The trend is, however, changing. Birmingham has seen a large extent of its investment into property development unrivalled by past projects. The vast amount of spending on the Paradise Development, the new tower at 103 Colmore Row, the tram extensions, the HS2 and several other similar projects, has propelled Birmingham into a realm of investment security. The city is submerged in large developments that not only employ a myriad of people in the construction sector, but will act as hubs for future employment, creating an ongoing stream of revenue for developers, and the city itself.

Library of Birmingham (Source: Wikimedia Commons)

A problem often encountered by businesses in smaller cities and towns in the UK is that upon the termination of their 15-20 year tenancies, they struggle to find adequate modern office space in which they can continue trading. This often constrains them to dated office spaces or improper locations, harming their growth potential. Birmingham has realised this instance and has not waited for it to become a problem. No sooner than a tired, 70s office block goes down, are investors eager to claim the remaining space and develop it for modern office occupancy. This gives businesses continuity and a greater breadth of choice in location, ensuring they can remain in the city centre, be satisfied with their tenancies, and, most importantly, keep contributing to the city’s economy.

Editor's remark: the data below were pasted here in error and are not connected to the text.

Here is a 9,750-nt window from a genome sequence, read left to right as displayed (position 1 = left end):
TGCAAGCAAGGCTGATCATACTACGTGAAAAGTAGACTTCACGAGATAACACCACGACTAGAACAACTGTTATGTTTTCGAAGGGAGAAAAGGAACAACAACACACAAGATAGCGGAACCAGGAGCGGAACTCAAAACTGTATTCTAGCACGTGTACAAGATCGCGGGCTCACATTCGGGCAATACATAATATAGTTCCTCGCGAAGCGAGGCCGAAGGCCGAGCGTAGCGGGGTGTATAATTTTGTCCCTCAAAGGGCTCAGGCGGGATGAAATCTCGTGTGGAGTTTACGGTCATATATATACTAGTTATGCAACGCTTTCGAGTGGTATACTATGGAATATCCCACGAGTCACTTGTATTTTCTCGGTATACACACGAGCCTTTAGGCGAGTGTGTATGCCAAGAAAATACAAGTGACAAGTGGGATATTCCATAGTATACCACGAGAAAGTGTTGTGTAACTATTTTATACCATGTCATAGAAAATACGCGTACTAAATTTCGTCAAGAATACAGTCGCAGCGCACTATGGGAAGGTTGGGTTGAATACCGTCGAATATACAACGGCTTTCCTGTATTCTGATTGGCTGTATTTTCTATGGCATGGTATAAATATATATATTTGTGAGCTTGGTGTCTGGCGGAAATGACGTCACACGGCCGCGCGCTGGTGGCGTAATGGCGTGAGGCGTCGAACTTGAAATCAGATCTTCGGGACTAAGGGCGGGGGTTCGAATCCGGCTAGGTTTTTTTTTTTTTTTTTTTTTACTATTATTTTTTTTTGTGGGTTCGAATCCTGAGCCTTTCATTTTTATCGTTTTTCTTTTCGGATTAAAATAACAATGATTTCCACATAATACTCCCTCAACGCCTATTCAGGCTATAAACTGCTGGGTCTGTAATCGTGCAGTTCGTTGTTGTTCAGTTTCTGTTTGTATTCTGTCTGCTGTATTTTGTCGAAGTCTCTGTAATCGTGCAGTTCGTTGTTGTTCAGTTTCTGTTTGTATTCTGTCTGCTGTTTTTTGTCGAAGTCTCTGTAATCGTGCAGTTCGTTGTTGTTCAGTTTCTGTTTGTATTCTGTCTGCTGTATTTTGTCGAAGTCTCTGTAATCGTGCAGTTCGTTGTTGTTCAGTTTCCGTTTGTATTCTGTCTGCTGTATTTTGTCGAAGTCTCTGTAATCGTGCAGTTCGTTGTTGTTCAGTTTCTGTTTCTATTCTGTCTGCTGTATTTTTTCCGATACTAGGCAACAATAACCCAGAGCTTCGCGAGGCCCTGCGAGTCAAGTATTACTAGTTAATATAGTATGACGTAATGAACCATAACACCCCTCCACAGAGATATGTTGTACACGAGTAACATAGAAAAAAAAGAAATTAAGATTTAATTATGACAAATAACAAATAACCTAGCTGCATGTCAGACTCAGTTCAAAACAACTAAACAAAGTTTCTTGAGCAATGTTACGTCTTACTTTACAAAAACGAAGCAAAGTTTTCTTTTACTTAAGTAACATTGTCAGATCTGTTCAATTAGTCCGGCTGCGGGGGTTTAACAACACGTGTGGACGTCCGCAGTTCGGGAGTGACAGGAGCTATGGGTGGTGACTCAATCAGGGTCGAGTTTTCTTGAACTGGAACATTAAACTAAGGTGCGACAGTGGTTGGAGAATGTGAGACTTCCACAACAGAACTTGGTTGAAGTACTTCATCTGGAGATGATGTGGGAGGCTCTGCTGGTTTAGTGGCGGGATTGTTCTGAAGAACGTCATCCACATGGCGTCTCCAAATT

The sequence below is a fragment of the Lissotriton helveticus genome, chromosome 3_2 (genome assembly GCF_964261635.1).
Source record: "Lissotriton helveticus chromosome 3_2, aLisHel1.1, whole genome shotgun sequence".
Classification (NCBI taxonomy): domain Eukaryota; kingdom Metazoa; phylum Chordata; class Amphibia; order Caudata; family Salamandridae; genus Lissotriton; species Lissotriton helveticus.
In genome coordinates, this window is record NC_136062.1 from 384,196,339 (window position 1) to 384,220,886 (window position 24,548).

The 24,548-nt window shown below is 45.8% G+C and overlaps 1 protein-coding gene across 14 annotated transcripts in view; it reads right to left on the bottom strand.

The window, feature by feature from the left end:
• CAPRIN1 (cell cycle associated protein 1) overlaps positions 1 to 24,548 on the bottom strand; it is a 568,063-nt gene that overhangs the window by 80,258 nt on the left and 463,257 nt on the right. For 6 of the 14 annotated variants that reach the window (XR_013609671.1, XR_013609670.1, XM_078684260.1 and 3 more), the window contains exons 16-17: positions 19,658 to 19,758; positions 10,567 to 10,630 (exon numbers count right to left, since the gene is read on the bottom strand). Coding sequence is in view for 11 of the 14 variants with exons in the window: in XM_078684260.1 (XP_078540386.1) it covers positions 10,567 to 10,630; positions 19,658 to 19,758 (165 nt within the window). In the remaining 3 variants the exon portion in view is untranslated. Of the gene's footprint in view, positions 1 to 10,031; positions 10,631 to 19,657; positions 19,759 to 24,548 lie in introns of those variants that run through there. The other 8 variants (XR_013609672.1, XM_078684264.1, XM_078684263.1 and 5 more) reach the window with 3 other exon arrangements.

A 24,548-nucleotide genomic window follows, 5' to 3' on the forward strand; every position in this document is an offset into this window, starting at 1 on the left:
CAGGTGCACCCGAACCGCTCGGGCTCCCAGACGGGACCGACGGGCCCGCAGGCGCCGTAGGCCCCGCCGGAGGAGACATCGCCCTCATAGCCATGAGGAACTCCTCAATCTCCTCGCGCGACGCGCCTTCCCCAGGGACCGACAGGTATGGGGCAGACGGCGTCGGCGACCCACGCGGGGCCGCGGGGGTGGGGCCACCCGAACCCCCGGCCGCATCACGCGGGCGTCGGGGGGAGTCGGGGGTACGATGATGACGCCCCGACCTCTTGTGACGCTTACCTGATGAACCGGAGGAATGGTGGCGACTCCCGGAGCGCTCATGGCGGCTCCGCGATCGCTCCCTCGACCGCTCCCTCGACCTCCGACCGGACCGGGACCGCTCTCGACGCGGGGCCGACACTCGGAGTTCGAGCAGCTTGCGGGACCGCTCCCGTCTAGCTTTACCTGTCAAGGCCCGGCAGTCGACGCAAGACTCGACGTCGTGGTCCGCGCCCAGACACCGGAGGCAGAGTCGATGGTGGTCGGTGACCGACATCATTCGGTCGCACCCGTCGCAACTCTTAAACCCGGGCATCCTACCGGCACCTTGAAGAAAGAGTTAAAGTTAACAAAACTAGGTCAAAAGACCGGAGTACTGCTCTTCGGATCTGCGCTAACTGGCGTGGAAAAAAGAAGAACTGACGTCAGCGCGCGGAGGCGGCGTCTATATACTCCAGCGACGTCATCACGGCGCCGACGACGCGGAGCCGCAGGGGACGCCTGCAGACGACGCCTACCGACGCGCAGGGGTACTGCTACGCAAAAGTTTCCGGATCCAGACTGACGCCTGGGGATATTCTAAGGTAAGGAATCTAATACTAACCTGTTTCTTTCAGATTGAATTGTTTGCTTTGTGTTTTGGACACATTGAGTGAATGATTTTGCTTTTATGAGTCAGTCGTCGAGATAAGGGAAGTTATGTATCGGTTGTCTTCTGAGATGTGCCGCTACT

Birmingham’s vision does not end with high-quality office space. HS2 is another development that will increase the city’s desirability in terms of property investment. Linking the city to London via ultra-fast railway will incentivise London firms to invest in Birmingham and extend their operations there, due to the small duration of the commute following HS2 implementation. In this way, major projects seem to follow one another in quick succession and enjoy high levels of present and potential success: from the Snow Hill development to Paradise, to 103 Colmore Row, and any other promising projects which follow.

The high level of investment in Birmingham’s non-residential property sector, in particular, presents a clear message: it is safe to invest here. Not only this but that you may not want to be late to the party, as more investors gravitate toward it. With new developments pullulating the city centre monthly, the question is no longer of why businesses would invest in Birmingham, but when. The existing level of investment has generated a safety net around future developments that allows the city to fend off the disruptions of the 2016 referendum. The uncertainty inspired by the UK’s decision to leave the EU is counteracted by investors’ responses in Birmingham: that not only is it safe to invest; it is encouraged.

This means that at present, Birmingham’s property market, both residential but especially non-residential, is relatively Brexit-proof. Whether this will continue to be the case, given the evolution of the UK’s relationship with the EU, can only be the subject of debate and polemic. In the end, one can only wait and see if Birmingham’s property market can successfully, unremittingly, withstand the effects of the Brexit vote.